NPB Mascot donation brings fan experience to Museum

Part of the SHORT STOPS series
Written by: Steven Walters

They’re furry, funny and cuddly – and never played a game. But the baseball experience seems incomplete today without mascots.

And thanks to a recent donation, the National Baseball Hall of Fame and Museum will be able to tell the story of some of Japanese baseball’s best-known team supporters.

The Museum received a donation of 17 mascot dolls from Tim Wiles, the former director of research at the Hall of Fame. During his time at the Hall, Wiles played a part in the Hall receiving the full-sized San Diego Chicken and Phillie Phanatic mascots. He said those helped him gain an interest in collecting mascots, and he would display the ones he acquired in his office space.

Wiles would befriend Masanao Saijo, a visitor and friend of the Hall who travels every year from Japan to visit the Hall of Fame.

“Mr. Saijo noticed my interest in American mascots and started bringing me those Japanese mascots,” Wiles said.

Wiles’ donation included mascots that represent 11 NPB teams and two MLB teams. Many of the mascots have similar traits of American mascots. Slyly, the mascot for the Hiroshima Toyo Carp, features fluffy hair similar to that of the Phillie Phanatic.

The mascots go well beyond their appearance, though. Museum registrar Peyton Tracy investigated the NPB mascots and found numerous relationships between them.

“The Nippon Professional Baseball mascots are very different from how we have our mascots here I found,” Tracy said. “We’ve got the two from the Yomiuri Giants, and they’re part of a whole family.”

Mr. Giabbit and his daughter Vicky were the two Yomiuri Giant mascots included in the donation. The family totals six members including twin siblings, Mr. Giabbit’s twin brother and a grandfather.

While some MLB mascots have been introduced with parents, such as Wally the Green Monster and his mother Momma Monster, NPB mascot’s relationships extend to opposing teams. Tracy noted that the bird-like mascot Zu-Chan of the Chiba-Lotte Marines, included in the donation, has a ‘crush’ on Buffalo Bell of the Orix Buffaloes.

Buffalo Bell was the result of a merger between two mascots who were included in the donation, Neppie and Buffy the Buffalo. They merged when Orix Blue Wave and the Osaka Kintetsu Buffaloes became the Orix Buffaloes in 2004.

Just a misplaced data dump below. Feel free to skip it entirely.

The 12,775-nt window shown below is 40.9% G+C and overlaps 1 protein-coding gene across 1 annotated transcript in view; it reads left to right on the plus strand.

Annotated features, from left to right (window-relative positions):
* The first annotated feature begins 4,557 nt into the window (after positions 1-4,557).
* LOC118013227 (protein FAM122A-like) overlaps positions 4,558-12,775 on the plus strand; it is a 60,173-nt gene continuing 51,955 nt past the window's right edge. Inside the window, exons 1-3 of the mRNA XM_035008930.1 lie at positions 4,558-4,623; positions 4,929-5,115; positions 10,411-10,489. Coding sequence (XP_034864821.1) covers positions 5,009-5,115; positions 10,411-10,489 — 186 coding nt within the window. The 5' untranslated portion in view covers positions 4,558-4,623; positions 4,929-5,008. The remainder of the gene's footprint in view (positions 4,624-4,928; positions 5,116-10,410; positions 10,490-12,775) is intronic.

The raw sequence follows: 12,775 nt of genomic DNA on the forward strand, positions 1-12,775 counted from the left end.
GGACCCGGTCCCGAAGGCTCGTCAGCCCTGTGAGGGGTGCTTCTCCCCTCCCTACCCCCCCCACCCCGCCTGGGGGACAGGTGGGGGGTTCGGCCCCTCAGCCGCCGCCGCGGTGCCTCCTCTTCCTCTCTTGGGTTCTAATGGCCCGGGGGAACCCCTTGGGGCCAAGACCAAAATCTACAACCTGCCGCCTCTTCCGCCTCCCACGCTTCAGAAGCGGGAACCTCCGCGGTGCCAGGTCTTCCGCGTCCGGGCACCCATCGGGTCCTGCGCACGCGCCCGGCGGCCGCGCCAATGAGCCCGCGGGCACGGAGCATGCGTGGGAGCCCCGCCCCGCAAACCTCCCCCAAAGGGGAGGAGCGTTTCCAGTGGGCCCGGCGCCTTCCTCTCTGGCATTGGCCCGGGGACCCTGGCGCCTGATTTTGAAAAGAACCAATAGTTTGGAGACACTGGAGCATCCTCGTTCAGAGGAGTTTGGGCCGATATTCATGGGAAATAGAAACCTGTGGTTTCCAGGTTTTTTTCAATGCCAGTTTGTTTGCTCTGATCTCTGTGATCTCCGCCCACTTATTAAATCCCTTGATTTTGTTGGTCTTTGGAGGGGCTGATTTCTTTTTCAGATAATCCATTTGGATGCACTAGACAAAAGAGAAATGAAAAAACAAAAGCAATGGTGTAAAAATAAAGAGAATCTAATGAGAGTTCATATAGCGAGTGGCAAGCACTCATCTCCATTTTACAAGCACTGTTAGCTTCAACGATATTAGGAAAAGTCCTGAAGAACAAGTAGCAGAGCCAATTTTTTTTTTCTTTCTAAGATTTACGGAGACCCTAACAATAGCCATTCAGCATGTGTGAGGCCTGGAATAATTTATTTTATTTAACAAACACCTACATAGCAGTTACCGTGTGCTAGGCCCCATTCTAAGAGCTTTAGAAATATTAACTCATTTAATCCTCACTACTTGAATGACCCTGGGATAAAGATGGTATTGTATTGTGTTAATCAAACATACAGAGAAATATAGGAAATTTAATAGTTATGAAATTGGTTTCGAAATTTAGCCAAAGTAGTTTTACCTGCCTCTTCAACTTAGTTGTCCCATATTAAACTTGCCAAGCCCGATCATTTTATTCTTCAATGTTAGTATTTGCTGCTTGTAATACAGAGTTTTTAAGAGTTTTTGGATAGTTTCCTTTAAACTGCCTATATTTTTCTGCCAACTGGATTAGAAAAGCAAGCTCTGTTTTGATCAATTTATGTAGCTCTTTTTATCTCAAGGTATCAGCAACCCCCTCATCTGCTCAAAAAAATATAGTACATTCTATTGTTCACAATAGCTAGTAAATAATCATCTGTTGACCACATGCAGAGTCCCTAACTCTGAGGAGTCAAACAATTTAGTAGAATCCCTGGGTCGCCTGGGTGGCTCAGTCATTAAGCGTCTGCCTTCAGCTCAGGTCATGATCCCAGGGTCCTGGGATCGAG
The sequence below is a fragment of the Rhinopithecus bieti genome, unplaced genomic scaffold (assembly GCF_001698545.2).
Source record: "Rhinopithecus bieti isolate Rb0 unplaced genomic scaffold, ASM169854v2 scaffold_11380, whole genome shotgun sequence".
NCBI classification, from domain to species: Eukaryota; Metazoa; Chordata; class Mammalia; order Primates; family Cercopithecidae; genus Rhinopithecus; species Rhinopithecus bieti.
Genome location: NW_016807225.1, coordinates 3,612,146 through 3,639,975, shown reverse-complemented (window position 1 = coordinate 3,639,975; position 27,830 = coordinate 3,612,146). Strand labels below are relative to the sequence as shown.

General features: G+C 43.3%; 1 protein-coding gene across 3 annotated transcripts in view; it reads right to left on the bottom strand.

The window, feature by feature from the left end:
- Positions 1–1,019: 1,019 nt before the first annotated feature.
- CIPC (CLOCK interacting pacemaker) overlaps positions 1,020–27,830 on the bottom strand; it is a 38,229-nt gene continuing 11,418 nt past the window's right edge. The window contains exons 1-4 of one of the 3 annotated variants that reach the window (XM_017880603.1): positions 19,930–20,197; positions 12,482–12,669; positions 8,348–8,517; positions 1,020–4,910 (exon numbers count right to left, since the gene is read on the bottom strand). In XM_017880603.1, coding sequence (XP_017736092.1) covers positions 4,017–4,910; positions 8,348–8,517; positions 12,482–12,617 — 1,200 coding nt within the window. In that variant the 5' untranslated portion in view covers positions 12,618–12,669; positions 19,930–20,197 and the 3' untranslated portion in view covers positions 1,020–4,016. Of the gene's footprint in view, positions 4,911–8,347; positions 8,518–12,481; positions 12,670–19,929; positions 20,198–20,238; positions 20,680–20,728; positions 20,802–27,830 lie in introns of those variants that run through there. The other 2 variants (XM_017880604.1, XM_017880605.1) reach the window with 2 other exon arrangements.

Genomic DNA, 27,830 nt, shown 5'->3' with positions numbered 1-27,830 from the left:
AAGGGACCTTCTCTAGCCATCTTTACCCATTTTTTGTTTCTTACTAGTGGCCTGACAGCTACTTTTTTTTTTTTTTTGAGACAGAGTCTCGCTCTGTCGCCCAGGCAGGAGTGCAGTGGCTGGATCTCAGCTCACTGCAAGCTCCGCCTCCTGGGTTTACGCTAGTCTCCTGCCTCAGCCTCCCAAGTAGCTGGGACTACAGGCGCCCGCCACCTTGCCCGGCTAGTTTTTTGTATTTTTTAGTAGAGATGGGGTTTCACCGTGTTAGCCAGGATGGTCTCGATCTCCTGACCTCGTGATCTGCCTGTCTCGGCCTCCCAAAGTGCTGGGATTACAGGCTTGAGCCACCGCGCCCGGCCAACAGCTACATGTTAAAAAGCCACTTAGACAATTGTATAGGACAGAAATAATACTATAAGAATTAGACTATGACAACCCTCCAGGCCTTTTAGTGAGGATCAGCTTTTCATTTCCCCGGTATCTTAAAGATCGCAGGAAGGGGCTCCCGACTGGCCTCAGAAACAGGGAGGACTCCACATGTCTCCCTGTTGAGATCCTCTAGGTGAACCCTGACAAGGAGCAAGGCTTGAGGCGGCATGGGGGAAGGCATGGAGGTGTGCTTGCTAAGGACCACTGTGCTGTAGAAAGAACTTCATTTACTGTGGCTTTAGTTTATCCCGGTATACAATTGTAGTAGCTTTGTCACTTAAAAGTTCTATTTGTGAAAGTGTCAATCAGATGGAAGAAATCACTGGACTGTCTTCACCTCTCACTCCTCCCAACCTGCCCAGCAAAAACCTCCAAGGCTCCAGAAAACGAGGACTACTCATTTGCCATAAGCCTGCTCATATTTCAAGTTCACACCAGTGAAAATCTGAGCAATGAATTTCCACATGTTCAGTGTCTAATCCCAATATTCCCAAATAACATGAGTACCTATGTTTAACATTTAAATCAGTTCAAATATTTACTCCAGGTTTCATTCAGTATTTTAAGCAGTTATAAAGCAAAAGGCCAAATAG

The two MLB mascots included an Orbit doll from the 1990s and a Roobarb doll, the short-lived mascot of the Chicago White Sox in the 1980s. Orbit is the prime example of a mascot that interacts with fans and players. When the Houston Astros hosted the Tampa Bay Rays in 2017, Orbit and Rays pitcher Chris Archer battled in a prank war. But even then, Tracy noted MLB mascots do not have the relationships the NPB mascots have between each other.

“But it’s just like relationships between mascots that just don’t exist in our baseball like, ‘Oh yeah, they’ll be friendly, or they’ll goof around at the All-Star game,’ something like that, but nothing like the sort of relationships, stories and narratives that get built up between these (Japanese) teams. It’s really different,” Tracy said.

The unique collection of NPB dolls pairs with the Museum’s current collection of mascots. The Museum's collection includes a full costume of the Philly Phanatic, Wally and Youppi!, the retired Montreal Expos mascot.

“Sometimes you collect something, and you can certainly see the cultural value of it, but at your own home you might run out of space, which is basically what happened to me,” Wiles said with a laugh. “So [I’m] happy to support the mission of the Hall of Fame.”

Steven Walters is the 2018 public relations intern in the Hall of Fame’s Frank and Peggy Steele Internship Program for Youth Leadership Development

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Part of the SHORT STOPS series